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How local cafés can spur Uganda’s reading culture

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The Coterie Book Cafe in Bugolobi, Kampala, announces itself as “A book cafe located on Bandali Rise in Bugolobi. Good books like good food.”  PHOTO/PHILIP MATOGO

In the 1993 movie Indecent Proposal, the architect played by Woody Harrelson stands in front of a class he is teaching to quote Louis Kahn. “Even a brick,” says Harrelson’s architect, “wants to be something. It aspires. Even a common, ordinary brick wants to be something more than it is…better than it is. That is what we must be.” 
In this regard, the bricks piled up to become Nalya Motel, sought to be something greater than themselves and thereby became the motel. The motel’s manager, Aggrey Nshekanabo, reveals how this bricked aspiration was decidedly literary.  

Feeling the Burns
Robert Burns (January 25, 1759 – July 21, 1796) was a Scottish poet and lyricist. He is widely regarded as the national poet of Scotland and is celebrated worldwide. While in the United Kingdom (UK), Nshekanabo joined this celebration by visiting the Robert Burns Birthplace Museum. It costs £10 (Shs48,000) to enter as part of a preservation fee, which goes towards culturally embalming the literary memory of Scotland’s favourite son.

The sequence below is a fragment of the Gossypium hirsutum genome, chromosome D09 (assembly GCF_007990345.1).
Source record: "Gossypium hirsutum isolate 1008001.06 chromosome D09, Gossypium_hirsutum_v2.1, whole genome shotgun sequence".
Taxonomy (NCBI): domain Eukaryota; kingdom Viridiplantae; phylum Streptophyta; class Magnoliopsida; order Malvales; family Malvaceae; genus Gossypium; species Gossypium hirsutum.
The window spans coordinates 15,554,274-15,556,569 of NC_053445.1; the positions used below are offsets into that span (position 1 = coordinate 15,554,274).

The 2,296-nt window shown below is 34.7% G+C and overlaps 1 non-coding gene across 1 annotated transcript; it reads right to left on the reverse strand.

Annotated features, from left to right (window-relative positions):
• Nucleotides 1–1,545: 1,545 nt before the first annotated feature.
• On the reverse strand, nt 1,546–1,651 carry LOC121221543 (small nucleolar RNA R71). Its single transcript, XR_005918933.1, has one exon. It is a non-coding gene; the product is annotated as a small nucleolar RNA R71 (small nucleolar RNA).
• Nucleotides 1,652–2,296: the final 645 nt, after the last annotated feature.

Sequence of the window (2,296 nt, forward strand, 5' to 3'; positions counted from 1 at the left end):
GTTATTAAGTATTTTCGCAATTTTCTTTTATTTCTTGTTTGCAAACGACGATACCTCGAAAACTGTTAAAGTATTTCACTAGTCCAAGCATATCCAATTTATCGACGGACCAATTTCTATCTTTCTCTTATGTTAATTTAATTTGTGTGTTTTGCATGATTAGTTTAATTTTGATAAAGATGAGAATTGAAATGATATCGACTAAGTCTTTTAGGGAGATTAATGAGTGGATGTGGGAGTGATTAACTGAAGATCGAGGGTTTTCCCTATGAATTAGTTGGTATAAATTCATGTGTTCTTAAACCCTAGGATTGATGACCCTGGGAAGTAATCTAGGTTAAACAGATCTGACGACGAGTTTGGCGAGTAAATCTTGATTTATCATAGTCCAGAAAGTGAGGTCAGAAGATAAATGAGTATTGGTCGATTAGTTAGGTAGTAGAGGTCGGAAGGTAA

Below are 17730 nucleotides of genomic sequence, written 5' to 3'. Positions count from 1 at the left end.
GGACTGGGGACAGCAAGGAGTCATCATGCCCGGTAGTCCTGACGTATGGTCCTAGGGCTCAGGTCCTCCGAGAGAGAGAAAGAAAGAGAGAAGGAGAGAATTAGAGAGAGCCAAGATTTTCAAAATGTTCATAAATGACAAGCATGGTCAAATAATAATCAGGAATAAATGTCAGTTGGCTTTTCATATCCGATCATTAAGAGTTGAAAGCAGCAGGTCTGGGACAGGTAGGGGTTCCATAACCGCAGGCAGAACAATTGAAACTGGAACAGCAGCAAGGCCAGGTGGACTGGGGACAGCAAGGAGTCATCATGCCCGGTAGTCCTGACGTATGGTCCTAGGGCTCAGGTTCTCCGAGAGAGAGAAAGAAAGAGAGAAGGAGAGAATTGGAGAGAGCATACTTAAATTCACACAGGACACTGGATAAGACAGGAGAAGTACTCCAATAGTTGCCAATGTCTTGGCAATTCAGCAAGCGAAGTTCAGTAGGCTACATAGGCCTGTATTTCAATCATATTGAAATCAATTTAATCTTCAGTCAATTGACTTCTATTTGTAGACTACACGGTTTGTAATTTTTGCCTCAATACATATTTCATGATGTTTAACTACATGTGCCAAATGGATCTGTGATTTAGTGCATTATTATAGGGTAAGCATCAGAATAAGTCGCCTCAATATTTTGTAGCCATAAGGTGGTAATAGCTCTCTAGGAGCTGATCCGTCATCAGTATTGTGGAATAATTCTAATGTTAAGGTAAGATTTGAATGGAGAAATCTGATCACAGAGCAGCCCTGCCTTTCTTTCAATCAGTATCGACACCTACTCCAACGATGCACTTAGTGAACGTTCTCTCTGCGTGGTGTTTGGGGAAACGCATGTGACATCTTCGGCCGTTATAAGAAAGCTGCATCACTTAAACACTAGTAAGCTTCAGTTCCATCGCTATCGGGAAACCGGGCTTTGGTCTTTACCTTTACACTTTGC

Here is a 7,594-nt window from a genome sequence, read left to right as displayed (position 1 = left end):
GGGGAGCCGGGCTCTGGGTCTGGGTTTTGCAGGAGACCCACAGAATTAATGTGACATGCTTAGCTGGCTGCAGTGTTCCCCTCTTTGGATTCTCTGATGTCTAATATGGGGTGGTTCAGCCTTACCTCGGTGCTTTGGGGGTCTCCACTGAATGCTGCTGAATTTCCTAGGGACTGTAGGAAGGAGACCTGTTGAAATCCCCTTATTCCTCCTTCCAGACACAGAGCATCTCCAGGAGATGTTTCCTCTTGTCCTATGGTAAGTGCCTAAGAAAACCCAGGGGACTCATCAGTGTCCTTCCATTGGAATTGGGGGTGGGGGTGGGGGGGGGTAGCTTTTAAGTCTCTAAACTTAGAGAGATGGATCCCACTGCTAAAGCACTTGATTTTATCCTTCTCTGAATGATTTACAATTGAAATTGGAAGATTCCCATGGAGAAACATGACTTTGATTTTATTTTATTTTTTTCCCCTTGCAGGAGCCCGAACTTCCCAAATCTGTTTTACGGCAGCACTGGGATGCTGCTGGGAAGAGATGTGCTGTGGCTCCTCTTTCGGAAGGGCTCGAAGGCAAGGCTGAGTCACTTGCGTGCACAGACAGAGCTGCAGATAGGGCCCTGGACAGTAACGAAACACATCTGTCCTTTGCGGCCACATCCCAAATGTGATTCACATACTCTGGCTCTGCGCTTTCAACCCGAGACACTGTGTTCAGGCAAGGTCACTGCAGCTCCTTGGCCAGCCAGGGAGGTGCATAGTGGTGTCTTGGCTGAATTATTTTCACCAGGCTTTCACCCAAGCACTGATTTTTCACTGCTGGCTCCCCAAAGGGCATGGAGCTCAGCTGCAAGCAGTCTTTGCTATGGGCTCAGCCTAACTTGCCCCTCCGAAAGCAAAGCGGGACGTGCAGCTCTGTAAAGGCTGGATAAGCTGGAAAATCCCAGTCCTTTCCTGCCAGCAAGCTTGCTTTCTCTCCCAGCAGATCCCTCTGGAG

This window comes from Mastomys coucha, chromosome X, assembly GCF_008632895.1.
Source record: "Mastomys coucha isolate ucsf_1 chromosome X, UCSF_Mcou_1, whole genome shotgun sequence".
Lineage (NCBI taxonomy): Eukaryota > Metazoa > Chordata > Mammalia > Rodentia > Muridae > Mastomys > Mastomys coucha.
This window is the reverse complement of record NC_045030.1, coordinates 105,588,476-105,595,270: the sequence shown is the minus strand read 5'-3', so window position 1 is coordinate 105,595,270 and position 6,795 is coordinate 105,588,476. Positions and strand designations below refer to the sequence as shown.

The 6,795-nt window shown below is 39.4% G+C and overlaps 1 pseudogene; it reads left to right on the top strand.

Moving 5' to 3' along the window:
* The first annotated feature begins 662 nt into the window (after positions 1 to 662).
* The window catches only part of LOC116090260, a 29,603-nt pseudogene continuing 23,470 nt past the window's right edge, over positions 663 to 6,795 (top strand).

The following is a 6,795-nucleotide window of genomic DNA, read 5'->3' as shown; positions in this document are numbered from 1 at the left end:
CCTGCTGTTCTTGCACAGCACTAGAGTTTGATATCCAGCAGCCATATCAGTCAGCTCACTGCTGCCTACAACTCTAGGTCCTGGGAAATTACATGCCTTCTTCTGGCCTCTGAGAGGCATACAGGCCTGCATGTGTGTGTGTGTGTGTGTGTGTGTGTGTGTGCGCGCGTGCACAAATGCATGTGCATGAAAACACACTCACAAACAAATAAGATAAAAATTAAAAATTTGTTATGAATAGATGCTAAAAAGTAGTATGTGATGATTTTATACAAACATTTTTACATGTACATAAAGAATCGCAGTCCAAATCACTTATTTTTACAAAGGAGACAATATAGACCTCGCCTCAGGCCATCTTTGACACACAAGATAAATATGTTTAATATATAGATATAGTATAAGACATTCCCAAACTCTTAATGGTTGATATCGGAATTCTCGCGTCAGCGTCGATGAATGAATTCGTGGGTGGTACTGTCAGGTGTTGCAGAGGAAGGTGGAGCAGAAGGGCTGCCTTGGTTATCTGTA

While there, Nshekanabo paid £10 for a cup of coffee as he thought of Burns and his genius while in his birthplace in the beautiful village of Alloway, where the museum is located. As he pondered the works of the enduring hero of Scotland’s literary heritage, Nshekanabo hit upon an idea.
“I decided that I would start something like this in Uganda,” he said.

Initially, he wanted to create such an architectural tribute to Uganda’s own literary heroes in each region of the country.
“I wanted to build one in the north in memory of Okot p’Bitek, one in the west for Dickson Mubangizi, one in the east for Timothy Wangusa and one in [the] central region for a pantheon of Ugandan literary juggernauts,” he said.